Taliban called growing threat in Afghanistan

The Baltimore Sun

WASHINGTON -- New U.S. intelligence assessments cast doubt on President Bush's recent contention that Taliban and al-Qaida forces in Afghanistan are "on the run."

In fact, American and NATO troops have been unable to contain an expansion of Taliban insurgents in southern and western Afghanistan, two top U.S. intelligence officers said yesterday. They said the insurgents increasingly are funded, armed, trained and directed by al-Qaida from its sanctuary in neighboring Pakistan.

The director of national intelligence, Mike McConnell, described the situation in Afghanistan as "deteriorating," even though U.S. and allied forces have been roughly doubled since 2004, from about 26,000 to nearly 50,000 today.

These troops will be reinforced with about 2,200 Marines, who will arrive soon on an urgent combat deployment into southern Afghanistan to check the Taliban advance and liberate areas under Taliban control.

Diverted from their normal assignments, the Marines were tapped for a seven-month stint of what is expected to be hard fighting, according to the Marine commandant, Gen. James T. Conway.

McConnell told the Senate Armed Services Committee yesterday that the "security situation has deteriorated in some areas in the south, and Taliban forces have expanded their operations into previously peaceful areas of the west and around Kabul."

McConnell said the Taliban is in control of about 10 percent of Afghanistan, with the central government able to control about 30 percent.

The death or capture of three top Taliban leaders last year "does not yet appear to have significantly disrupted insurgent operations," McConnell said.

Despite U.S. efforts to train and equip the Afghan army and national police, McConnell said, the Afghan forces are hampered by insufficient training and equipment, and by corruption and absenteeism. The intelligence chief said the Afghan government of President Hamid Karzai has a "chronic shortage of resources and qualified and motivated government officials," and has difficulty delivering services outside the capital.

Army Lt. Gen Michael D. Maples, head of military intelligence, told the committee that al-Qaida, based in its sanctuary in Pakistan, "has expanded its support to the Afghan insurgency."

Also, Army Maj. Gen. David M. Rodriguez, who commands American forces in Afghanistan, said he is seeing "an increase in cooperation between the insurgents as well as the terrorists led by al-Qaida" in Afghanistan. He said insurgent groups are starting to coordinate their operations rather than acting separately, suggesting a more difficult tactical problem for U.S. forces.

These new intelligence assessments echo a series of more damning nongovernmental analyses, including one by former NATO commander and Marine commandant, retired Gen. James Jones. That report, released last month by the Atlantic Council, concluded that "urgent changes are required now to prevent Afghanistan from becoming a failing or failed state."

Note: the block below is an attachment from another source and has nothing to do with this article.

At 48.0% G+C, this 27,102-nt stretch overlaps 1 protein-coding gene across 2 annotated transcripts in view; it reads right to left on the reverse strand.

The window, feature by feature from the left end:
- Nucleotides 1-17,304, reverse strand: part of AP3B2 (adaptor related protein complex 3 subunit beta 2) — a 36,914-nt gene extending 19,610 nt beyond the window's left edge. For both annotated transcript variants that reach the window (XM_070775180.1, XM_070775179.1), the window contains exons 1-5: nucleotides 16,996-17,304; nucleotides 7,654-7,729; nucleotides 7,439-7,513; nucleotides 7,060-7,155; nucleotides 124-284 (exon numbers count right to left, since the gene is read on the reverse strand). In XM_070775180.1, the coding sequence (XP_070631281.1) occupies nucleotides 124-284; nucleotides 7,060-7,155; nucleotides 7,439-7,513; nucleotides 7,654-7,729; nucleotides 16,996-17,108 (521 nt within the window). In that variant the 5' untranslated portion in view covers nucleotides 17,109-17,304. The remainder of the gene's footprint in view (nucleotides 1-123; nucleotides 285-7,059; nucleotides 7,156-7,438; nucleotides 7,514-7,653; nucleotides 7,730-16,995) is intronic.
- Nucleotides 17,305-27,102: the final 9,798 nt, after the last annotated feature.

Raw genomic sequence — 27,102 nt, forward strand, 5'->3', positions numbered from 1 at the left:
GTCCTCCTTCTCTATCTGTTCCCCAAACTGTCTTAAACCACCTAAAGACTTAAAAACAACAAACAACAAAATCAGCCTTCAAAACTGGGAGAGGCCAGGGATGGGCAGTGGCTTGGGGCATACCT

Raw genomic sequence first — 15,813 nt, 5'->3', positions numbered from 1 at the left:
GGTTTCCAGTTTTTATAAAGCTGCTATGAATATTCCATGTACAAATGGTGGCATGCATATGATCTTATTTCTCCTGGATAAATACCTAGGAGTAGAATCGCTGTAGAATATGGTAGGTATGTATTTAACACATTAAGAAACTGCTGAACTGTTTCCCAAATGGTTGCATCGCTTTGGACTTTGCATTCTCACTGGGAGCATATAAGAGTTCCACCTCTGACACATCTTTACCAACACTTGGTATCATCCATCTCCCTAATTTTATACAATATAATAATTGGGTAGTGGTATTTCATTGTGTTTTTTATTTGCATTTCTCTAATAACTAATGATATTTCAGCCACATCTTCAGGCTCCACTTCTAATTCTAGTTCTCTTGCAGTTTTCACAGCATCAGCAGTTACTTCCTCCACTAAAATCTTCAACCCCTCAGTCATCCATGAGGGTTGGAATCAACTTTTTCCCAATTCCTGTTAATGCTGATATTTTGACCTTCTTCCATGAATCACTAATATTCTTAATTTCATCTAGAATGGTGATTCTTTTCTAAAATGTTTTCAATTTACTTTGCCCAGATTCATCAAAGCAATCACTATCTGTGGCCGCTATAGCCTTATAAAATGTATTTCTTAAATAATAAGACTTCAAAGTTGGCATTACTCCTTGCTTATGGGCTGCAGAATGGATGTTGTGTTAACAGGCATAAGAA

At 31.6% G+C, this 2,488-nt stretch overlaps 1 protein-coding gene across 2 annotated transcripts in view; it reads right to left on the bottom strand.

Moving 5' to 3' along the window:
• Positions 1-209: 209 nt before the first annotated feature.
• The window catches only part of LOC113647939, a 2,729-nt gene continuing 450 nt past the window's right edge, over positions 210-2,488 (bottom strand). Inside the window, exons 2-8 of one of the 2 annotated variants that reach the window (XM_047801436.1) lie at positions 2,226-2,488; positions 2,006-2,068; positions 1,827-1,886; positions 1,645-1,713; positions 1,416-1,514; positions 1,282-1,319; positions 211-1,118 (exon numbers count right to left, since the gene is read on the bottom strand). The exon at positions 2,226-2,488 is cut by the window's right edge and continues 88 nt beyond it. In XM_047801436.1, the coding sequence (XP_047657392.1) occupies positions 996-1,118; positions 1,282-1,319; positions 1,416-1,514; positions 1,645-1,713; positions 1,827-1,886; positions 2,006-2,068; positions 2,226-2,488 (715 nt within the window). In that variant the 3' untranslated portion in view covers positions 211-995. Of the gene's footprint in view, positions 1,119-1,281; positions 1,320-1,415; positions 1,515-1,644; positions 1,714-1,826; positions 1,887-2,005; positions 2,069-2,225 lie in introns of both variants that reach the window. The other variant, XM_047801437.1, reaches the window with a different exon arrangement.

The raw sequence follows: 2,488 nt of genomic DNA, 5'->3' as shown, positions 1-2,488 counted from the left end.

Jones reported that the military conflict was at best a stalemate, that the Karzai government is ineffective, and that U.S. and NATO efforts to help strengthen Karzai's ability to extend government services were an uncoordinated mess.

Since the United States claimed victory in late 2001 in chasing the Taliban and al-Qaida from Afghanistan, the Islamic extremists have regrouped in Pakistan's frontier regions as the United States shifted its attention to Iraq.

The Pentagon has characterized Afghanistan as an "economy of force" operation, meaning that it gets troops, equipment and strategic attention that are not needed in Iraq, which has been viewed as the more important conflict.

But that view is increasingly in question, by outside critics as well as by Pentagon officials who see the growing and increasingly violent Islamist insurgency in Afghanistan and Pakistan as potentially more damaging to U.S. interests and regional stability than continued unrest in Iraq.

Even Defense Secretary Robert M. Gates has called for a new approach in Afghanistan.

"We need a strategy in Afghanistan that addresses both the security situation and governance and development," he said at a Pentagon news conference last month.

In an interview yesterday, a senior White House official said that no major new strategy is imminent, but that Afghanistan operations are constantly being reviewed.

"We are trying to make this work within the context of NATO and the international community," the official said, describing that as "a unique set of challenges" that do not constrain U.S. policy in Iraq, for example.

The official said he hopes NATO can move forward in the next two months on two critical issues: devising an effective counter-narcotics strategy and naming a special U.N. envoy to help coordinate the work of governmental and private relief and reconstruction efforts.

The United Nations reported this month that the south and southwest regions of Afghanistan "continue to grow opium at an alarming rate," with a second record crop expected this year. The U.N. report noted that insurgents typically take 10 percent of the crop under their control, their major source of funding.

The Marines being sent to southern Afghanistan are the 24th Marine Expeditionary Unit, an air-ground task force with a reinforced infantry battalion and an air squadron with Harrier strike fighters and attack and transport helicopters.

"In Afghanistan, from what I understand, they will come out to fight and try to keep us engaged, try to kill us," said Capt. David Lee, who commands a reconnaissance and surveillance platoon in the 24th MEU.

He said that was in sharp contrast with the fighting in Iraq, where his experience was that insurgents would not attack Marines directly.

As for Afghanistan, "We're ready," he said.


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